It took an advertising copywriter, Walter Lord, to discover the Titanic in 1955. Of course everyone knew of the big ship that hit an iceberg, but it was Lord who fashioned the story into a narrative he called A Night To Remember. The non-fiction bestseller was a modest 208 pages yet inspired generations of Titanic-themed novels, films and stage plays based on Lord’s simple premise: There is nothing more interesting than interesting people in trouble.
Similarly ex-newspaperman Joe Scanlon and historian Roger Sarty of Wilfrid Laurier University discover the Halifax Explosion and fashion it into a compelling tale of humanity in Catastrophe: Stories And Lessons From The Halifax Explosion. Everyone knows about the 1917 harbour collision of a munitions ship that blew the city sky high. The drama is not in the unsafe transportation of dangerous goods any more than Titanic is illustrative of bad seamanship. It’s the people who make it an indelible story.
At 9:04 am on December 6, 1917, a calm, clear morning, the French munitions ship Mont-Blanc collided with a Norwegian steamer in Halifax harbour. It sparked a fire that quickly spread to the cargo.
Abandoned by her crew, the Mont-Blanc drifted towards the Halifax docks as munitions smoked and sputtered like a box of fireworks, then ignited into a mammoth explosion that flattened the city and killed 1,963 people. It was all over in about twenty minutes.
There was a “blinding sheet of fire about a mile high in the air,” eyewitnesses recalled. The explosion was heard fifty miles out to sea. Others remembered seeing the big funnel from the Mont-Blanc catapulting through the sky.
Captain Aimé Le Médec was on his maiden voyage as skipper of the munitions ship. He briefly considered going down with the Mont-Blanc but instead rowed away, not bothering to hoist a signal flag to alert the city his steamship was packed with 225 tons of TNT. Later he was charged with criminal negligence but never went to trial.
“I saw the Frenchies’ port lifeboat in the water,” an eyewitness remembered. “They were pulling past the stern of their ship and were heading for the other shore. Two men were standing up in the boat shouting. What they were saying I don’t know, because I cannot speak French.”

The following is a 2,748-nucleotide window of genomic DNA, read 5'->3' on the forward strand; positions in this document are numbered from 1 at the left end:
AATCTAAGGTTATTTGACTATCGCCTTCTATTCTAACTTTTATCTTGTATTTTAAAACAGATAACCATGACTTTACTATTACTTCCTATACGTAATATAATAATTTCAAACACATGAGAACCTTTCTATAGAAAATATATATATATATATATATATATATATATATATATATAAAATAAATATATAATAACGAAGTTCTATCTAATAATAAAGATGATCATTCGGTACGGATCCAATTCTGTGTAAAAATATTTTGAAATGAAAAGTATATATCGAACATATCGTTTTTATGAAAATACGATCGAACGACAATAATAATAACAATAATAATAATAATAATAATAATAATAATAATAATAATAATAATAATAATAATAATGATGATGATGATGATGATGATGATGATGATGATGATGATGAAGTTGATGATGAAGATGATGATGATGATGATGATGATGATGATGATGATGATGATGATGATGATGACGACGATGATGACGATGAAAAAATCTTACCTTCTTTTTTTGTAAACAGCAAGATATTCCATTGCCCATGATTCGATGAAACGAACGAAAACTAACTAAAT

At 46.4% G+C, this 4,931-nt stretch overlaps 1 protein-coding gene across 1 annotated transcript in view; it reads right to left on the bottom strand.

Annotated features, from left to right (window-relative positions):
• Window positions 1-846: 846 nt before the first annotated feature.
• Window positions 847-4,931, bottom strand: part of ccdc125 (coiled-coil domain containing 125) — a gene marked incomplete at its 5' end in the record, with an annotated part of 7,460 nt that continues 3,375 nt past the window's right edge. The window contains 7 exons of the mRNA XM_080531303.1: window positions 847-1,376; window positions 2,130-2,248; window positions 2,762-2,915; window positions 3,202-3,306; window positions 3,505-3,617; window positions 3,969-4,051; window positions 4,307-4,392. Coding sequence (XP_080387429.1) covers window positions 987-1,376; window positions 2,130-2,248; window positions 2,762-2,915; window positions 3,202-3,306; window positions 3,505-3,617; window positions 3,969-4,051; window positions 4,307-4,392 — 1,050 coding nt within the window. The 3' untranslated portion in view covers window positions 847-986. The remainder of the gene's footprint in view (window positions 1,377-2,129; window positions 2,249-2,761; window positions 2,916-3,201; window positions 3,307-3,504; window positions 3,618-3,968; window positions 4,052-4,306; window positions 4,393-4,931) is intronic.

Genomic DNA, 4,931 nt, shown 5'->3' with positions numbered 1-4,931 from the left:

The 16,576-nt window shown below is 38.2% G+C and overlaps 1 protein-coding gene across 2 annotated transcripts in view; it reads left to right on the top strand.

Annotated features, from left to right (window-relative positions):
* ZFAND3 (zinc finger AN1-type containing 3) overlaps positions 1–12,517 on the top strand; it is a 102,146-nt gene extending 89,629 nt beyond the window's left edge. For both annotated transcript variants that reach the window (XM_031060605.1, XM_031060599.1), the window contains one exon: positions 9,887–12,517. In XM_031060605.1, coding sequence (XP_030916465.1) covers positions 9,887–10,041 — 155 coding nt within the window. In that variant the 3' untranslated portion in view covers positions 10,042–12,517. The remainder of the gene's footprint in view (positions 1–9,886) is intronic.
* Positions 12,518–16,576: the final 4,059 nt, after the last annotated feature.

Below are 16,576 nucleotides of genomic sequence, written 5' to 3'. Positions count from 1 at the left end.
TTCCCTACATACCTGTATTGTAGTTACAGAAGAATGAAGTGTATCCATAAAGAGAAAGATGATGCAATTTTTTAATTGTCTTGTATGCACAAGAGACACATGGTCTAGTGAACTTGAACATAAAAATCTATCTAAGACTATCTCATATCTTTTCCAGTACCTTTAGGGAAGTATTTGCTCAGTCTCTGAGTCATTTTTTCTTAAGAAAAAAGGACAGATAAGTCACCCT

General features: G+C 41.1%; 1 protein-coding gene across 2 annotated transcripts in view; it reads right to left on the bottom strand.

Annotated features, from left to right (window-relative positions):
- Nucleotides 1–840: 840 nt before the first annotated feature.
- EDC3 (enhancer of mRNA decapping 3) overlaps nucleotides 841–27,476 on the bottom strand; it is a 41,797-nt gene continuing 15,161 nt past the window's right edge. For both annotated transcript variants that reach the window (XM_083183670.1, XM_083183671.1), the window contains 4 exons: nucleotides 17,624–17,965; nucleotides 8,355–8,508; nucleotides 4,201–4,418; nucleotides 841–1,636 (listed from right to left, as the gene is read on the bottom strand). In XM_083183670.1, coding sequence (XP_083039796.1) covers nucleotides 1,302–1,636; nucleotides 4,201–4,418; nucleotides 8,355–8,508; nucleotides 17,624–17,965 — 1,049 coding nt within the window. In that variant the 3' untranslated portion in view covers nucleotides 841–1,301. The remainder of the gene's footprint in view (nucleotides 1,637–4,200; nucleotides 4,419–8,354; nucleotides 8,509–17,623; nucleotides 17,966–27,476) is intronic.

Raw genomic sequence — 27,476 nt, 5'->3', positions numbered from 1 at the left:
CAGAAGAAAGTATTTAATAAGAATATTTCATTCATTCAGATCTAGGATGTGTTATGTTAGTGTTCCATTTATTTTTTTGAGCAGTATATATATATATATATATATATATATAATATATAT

The explosion flattened the Acadia Sugar Refinery, Hillis Foundry and the Starr Street Synagogue. Twenty-seven of forty children at the Protestant orphanage perished in the flames. A survivor recalled seeing children cut about the neck by flying glass: “It seemed just as if a keen knife-edge had slashed each little throat.”
Annie Chapman, a railwayman’s wife, was at home with her baby when the house collapsed and she awoke to the infant’s cries from the rubble. “I dug like a crazy woman towards where the cry seemed to come,” said Chapman. “I dug and pulled at the beams and boards that had fallen like a pile of kindling wood. I lifted boards I never could have lifted at any other time and then came to the plaster. I got down on my knees and put the whole length of my arm under the plaster and felt the warm little head of my baby.” Both survived.
Deputy Mayor Henry Colwell, a haberdasher, on hearing the explosion sprinted from his store to City Hall, formed the Halifax Relief Commission within 120 minutes and quickly arranged food and coal deliveries for survivors. The city was hit with a blizzard the following day. Colwell’s descendants still mind the store on Water Street.
Catastrophe: Stories And Lessons From The Halifax Explosion is first rate. How unfortunate that author Joe Scanlon, a former Toronto Star reporter on Parliament Hill, did not live to see it published. Scanlon died of a heart attack six years ago at 83.
By Holly Doan
Catastrophe: Stories and Lessons from the Halifax Explosion, by T. Joseph Scanlon; Roger Sarty, editor; Wilfrid Laurier University Press; 400 pages; ISBN 9781-7711-23716; $39.99